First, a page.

Fascinated by this human-avian dance, sociology and environmental studies professor Colin Jerolmack embarked on four years of research that ultimately took him to the iconic public squares of London and Venice, and even as far away as South Africa, home to the annual Million Dollar Pigeon Race. But some of the most compelling findings reported in his new book, The Global Pigeon (University of Chicago Press), grew out of countless hours spent right here in New York, where Jerolmack gazed up at the skies with members of the Bronx Homing Pigeon Club, hung out with a group of working-class Brooklynites brought together by the pigeons they breed, and watched scrappy Greenwich Village birds beg for pizza crusts in the neighborhood’s tiny public parks.
NYU Alumni Magazine caught up with Jerolmack to talk about the city’s much-maligned birds, the people who love and feed them, and why the "rats with wings" moniker—first coined in 1966 by pigeon-hating city parks commissioner Thomas P.F. Hoving—is just unfair.
“There’s no documented case of a person getting sick from a street pigeon,” Jerolmack says.
You observed that pigeons are pretty crafty about getting New Yorkers to toss them scraps.
How do they do it?
Pigeons are synanthropes—animals that adapt and actually do better in human-disrupted environments than they did in the natural habitat. They’re rewarded when they walk close to people, cock their head, double back—they have strategies to evoke feeding from people who just came to a park to eat a pizza and talk with their friend.
The book looks at unlikely friendships forged over rooftop pigeon coops in Brooklyn. How did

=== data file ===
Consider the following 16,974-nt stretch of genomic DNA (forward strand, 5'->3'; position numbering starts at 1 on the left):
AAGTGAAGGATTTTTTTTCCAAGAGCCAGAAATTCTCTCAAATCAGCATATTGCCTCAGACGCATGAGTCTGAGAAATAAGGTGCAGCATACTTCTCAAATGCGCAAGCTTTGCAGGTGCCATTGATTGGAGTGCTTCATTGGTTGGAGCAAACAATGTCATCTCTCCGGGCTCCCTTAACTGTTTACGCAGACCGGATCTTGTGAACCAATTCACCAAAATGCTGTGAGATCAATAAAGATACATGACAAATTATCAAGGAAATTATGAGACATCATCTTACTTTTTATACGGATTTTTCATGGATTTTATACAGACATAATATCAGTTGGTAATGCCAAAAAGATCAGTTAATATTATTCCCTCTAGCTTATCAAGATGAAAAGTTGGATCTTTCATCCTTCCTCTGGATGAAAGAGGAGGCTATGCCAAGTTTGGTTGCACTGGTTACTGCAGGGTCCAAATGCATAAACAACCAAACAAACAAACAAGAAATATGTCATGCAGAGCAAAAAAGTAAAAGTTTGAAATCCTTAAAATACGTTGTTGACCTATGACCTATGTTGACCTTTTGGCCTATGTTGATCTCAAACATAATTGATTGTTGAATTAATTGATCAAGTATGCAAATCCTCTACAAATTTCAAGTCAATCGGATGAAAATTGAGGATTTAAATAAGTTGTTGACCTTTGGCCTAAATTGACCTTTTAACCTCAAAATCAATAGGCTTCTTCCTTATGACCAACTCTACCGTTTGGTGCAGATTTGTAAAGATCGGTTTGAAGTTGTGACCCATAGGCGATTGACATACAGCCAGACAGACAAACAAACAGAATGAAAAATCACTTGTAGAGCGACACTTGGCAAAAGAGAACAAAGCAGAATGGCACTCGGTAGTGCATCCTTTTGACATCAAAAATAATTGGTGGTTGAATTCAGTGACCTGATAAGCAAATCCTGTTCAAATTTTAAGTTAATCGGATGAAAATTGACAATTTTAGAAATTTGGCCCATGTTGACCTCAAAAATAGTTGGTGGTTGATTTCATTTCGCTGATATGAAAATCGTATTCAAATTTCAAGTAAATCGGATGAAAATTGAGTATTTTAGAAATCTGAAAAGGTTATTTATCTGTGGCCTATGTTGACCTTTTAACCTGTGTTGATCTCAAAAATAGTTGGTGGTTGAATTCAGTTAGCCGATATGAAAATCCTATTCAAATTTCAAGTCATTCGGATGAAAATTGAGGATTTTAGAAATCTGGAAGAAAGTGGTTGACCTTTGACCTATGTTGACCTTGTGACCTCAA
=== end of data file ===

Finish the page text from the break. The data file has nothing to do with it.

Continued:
that come about?
It’s based on a very pragmatic problem. Pigeon flying is a lot of work. Hopefully your son helps you [to] clean the coop, bring the 50-pound sacks of feed, train the pigeons when you’re at work. But if you can’t get your son, you hire a neighborhood kid. For the older [Italian-Americans] who stayed behind in Bushwick as the neighborhood changed, the only kids available were Puerto Rican and black. And some of these kids became fascinated—what started as a job to make some side money became their own interest. Now they’re all adults, and they’re bound together by these birds. In neighborhoods like Bushwick and Bed-Stuy, through this fascination with the birds, these men form neighborhood and community ties that transcend racial barriers. It’s definitely a New York story.
For a city slicker, what’s appealing about racing homing pigeons?
When you send your pigeon out for 400 miles, it has to traverse hostile terrain. There are hawks; there are storms they have to go around; not all of them will make it home. When that bird comes back over the horizon, there’s this tremendous rush: Here’s this treasure that you bred and willfully surrendered, not knowing if you’d ever see it again, coming back to you. In a way, even if you didn’t win the race, nurture has triumphed over nature. You’ve figured out how to manipulate both the bird’s genes and behavior to outfox the storms, the weather, the hawks.
Why do pigeons have such a bad reputation? Is it true they can make us sick?
Do pigeons carry disease? Yes. But there’s a difference between diseases they can transmit to other pigeons and diseases they can transmit to people. West Nile? They’re resistant. Bird flu? They mostly don’t get it, and if they do get it, they die immediately, which means they aren’t a good carrier. There’s no documented case of a person getting sick from a street pigeon. That doesn’t mean you should be happy about pigeon feces on a bench, but let’s put it in perspective. The whole disease thing is a red herring. It’s an excuse. It’s a frame that allows us to justify getting rid of animals that we don’t like anyway.